During my pregnancy, like most first-time mums, I spent a significant amount of time trying to picture my life with a baby. What will it mean? Is it really the best thing I will ever do? (Absolutely). Is sleep deprivation REALLY that bad? (Yes.)
I went to approximately 104,503 weddings between the years of 2014 to 2016, which meant that the babies started popping up in close succession, and suddenly I was one of the only people I knew that didn’t have kids.
So when I got pregnant, I would pepper my friends with never-ending questions. To my surprise, hardly any of them went to mothers' group.
I’d assumed everyone went. I’d seen those pictures of babies making a circle with their heads on my Facebook feed for years. When I enquired, I got responses ranging from “I have enough friends” to “having to make small talk with strangers is my idea of hell”.
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The general consensus was that mothers' groups were bitchy, competitive, boring, and full of ‘yummy mummies’ trying to outdo each other (because a bunch of women meeting in an organised setting can’t be anything but, right?).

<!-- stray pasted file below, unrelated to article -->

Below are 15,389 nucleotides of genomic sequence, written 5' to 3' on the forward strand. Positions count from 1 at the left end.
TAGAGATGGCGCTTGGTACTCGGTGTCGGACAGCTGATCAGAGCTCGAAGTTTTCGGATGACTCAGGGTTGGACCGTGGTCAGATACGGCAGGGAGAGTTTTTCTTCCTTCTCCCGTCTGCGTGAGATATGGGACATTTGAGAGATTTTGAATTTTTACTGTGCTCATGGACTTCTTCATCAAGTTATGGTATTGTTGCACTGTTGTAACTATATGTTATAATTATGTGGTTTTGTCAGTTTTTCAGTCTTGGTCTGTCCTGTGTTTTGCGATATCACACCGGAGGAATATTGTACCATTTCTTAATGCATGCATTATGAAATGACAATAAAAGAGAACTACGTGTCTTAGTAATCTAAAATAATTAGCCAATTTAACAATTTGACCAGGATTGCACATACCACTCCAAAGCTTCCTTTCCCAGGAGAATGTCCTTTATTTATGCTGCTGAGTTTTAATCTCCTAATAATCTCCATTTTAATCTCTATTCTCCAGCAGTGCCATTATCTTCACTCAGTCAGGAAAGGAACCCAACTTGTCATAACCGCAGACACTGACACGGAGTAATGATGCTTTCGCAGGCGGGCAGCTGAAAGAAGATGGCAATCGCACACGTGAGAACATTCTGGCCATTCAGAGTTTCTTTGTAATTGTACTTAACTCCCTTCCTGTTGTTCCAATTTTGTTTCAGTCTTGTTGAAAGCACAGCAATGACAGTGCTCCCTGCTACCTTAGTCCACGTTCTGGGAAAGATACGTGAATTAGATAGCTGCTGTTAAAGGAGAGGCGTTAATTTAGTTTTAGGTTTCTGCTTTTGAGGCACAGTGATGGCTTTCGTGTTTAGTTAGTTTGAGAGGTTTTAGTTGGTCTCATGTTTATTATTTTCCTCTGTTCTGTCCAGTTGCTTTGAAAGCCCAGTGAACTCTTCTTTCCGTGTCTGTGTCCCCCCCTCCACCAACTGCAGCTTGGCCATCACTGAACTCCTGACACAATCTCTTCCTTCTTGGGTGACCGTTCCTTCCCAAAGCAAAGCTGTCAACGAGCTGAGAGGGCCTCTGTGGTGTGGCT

That it was hard enough to catch up with the friends you already had, let alone adding a group of strangers to that list.
After my son was born, I had a check up with a maternal child health nurse at my local community clinic. Because he was born on the 29th of November, by the time I got to my visit, they were closing down for the summer. I was absolutely devastated, convinced I’d missed the boat and that the six long weeks it would be closed would have ruined any chance I had at joining a group.
Thankfully, I was wrong. When Hudson was seven weeks old, we turned up for our first session and in no time, we were making friends (well, I was making friends, he slept through the whole thing.) What no one tells you before you have a baby, is it’s very easy to talk to other mums without any awkwardness - you’ve basically seen each other's nipples before you even know each other's names.